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Issues with Site Resolving or: Six Stages of Debugging

By Pascal Mathys on 8. February 2017, No comments

After upgrading a Sitecore solution from 7.2 to 8.2 initial release, we experienced a strange behavior on the delivery servers on the customer environments. The site resolving of internal links to other sites did not work on some machines. It didn't happen on all delivery servers and it never happened on authoring servers. It didn't happen all the time and it never happened on my local environment or the dev environment.

Links to items in other site trees were resolved like <domain>/<contextVirtualFolder>/sitecore/content/path/to/other/item instead of <domain>/<targetVirtualFolder>/other/item, which was really odd, as it "works on my machine".

While digging into this issue, i literally went trough the Six Stages of Debugging.

1. That can't happen.

The issue occured after some time in the testing phase of the upgrade. I never saw this before in other solutions with similar settings applied. Why does this happen only on specific environments and only on delivery systems? And why not everytime? The same server which had issues on one day, worked without any issue the next day.

2. That doesn’t happen on my machine.

After trying to stupidely reproduce the issue on my local machine, i went trough all link-related settings (Rendering.ResolveSite and friends) and checked the site configurations and everything that could possibly be different between the environments and server roles. Everything looked good and there was no specific difference between the production delivery environment and my local settings in this regard.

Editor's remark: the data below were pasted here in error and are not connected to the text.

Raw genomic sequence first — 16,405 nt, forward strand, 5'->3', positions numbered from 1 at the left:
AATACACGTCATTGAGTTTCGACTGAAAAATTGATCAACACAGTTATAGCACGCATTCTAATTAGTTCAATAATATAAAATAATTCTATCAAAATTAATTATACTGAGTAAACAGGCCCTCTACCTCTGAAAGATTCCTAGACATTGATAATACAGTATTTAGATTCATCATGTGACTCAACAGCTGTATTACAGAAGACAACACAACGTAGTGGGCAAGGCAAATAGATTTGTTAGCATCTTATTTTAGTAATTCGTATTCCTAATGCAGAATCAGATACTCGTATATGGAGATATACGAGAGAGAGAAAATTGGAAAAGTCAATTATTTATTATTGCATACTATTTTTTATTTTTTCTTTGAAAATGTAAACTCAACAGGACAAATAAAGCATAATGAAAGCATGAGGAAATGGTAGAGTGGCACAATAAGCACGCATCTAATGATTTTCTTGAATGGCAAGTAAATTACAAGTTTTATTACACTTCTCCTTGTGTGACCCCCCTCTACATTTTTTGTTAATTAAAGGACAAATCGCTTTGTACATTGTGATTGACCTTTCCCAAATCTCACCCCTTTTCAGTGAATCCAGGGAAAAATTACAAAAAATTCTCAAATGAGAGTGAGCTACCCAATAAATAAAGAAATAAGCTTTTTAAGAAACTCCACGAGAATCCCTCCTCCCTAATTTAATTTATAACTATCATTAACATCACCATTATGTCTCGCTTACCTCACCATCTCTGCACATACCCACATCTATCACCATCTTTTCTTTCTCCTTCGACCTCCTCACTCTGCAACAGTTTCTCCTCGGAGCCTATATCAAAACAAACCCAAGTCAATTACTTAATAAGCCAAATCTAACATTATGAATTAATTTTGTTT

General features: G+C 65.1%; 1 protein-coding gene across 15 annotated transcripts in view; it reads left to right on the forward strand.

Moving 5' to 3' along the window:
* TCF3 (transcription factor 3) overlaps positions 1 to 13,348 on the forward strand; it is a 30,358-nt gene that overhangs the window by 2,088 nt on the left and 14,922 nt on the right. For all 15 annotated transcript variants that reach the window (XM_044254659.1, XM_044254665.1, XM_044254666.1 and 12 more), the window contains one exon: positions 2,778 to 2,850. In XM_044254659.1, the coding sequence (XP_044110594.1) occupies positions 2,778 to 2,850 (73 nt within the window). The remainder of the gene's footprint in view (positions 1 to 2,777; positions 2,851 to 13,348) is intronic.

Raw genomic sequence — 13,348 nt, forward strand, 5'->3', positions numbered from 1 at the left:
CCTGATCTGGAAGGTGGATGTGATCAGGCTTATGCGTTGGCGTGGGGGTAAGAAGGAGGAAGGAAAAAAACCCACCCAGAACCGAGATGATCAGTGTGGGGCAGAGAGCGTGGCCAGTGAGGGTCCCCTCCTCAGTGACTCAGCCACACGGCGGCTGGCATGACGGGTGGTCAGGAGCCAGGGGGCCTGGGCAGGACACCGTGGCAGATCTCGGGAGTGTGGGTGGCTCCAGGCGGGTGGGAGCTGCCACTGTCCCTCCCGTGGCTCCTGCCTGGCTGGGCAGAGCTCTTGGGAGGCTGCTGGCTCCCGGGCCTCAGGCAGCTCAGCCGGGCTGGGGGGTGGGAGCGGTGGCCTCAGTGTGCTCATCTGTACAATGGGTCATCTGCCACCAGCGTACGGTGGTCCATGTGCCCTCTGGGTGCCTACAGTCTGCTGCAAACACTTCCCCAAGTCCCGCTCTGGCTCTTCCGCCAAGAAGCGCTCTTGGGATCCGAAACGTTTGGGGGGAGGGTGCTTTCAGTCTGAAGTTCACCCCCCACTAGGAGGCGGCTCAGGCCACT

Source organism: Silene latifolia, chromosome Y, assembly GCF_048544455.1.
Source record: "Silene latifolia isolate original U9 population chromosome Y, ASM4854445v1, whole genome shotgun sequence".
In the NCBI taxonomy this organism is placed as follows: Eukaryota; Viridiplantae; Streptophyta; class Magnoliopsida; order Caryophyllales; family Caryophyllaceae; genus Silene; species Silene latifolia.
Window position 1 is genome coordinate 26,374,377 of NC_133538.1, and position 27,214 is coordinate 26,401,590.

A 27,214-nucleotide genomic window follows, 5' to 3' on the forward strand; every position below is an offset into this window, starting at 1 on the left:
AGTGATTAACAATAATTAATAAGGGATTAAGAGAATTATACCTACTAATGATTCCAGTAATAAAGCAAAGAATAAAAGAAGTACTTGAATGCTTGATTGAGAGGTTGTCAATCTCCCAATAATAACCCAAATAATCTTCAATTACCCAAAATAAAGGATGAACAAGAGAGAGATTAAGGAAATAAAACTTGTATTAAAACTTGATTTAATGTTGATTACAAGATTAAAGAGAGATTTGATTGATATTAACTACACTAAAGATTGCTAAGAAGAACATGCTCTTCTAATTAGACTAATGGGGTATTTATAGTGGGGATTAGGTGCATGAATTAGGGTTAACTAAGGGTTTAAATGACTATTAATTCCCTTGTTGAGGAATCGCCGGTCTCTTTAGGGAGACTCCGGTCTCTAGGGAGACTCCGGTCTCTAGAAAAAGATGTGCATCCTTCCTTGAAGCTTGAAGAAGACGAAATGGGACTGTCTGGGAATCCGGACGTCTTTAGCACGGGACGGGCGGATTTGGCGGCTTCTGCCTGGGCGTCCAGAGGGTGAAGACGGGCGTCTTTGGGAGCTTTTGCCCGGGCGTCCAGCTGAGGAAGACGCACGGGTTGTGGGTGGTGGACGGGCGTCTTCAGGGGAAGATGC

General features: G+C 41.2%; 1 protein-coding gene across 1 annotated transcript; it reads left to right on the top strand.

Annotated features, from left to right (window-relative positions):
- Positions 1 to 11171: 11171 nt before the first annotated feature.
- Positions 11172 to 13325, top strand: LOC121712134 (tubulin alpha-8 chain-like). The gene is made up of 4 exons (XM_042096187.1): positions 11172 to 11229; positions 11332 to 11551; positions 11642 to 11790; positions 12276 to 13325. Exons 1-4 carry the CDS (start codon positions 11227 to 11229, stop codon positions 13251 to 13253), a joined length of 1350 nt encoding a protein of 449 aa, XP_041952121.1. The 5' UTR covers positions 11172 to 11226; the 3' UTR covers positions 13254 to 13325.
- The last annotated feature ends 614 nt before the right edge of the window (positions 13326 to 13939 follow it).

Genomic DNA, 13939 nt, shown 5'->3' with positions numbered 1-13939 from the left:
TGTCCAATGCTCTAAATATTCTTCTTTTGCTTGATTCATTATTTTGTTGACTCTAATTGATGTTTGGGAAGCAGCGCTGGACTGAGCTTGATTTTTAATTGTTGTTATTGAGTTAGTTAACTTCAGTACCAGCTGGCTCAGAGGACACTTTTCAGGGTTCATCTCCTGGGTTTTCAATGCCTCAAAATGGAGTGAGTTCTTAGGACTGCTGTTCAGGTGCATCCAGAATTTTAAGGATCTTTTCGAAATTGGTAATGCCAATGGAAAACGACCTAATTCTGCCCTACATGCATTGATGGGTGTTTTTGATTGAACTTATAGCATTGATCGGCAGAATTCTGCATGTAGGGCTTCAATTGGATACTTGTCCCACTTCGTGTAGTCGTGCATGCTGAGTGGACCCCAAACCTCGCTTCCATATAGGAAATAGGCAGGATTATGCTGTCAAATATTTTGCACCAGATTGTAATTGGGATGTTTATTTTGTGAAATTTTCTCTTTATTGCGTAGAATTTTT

3. That shouldn’t happen.

As there was no evident configuration issue, i fired up JetBrains dotPeek and went down the rabbit hole the LinkManager.GetItemUrl method is. Knowing most about the resolving process before, i expected the site resolving table to be wrong. This table is built once per AppPool recycle when requesting the url of an item outside of the root path of Sitecore.Context.Site for the first time and contains all sites which are part of the site resolving process which is used by the GetItemUrl method to resolve the target site of the given item based on its item path.

My co-worker told me that it is impossible that the table could be wrong. Damn, i should have made my bet ;-)

Since the site resolving table is a private static Dictionary<LinkProvider.LinkBuilder.SiteKey, SiteInfo> within the LinkBuilder class, which is placed as a child class of the LinkProvider, it is not trivial to debug. It didn't help either that the dictionary key was of type LinkProvider.LinkBuilder.SiteKey, which is declared as internal. With the help of some reflection magic, i was able to create a dirty .aspx file with the following code snippet:

var siteResolvingTableField = typeof(LinkProvider.LinkBuilder).GetField("_siteResolvingTable", BindingFlags.Static | BindingFlags.NonPublic);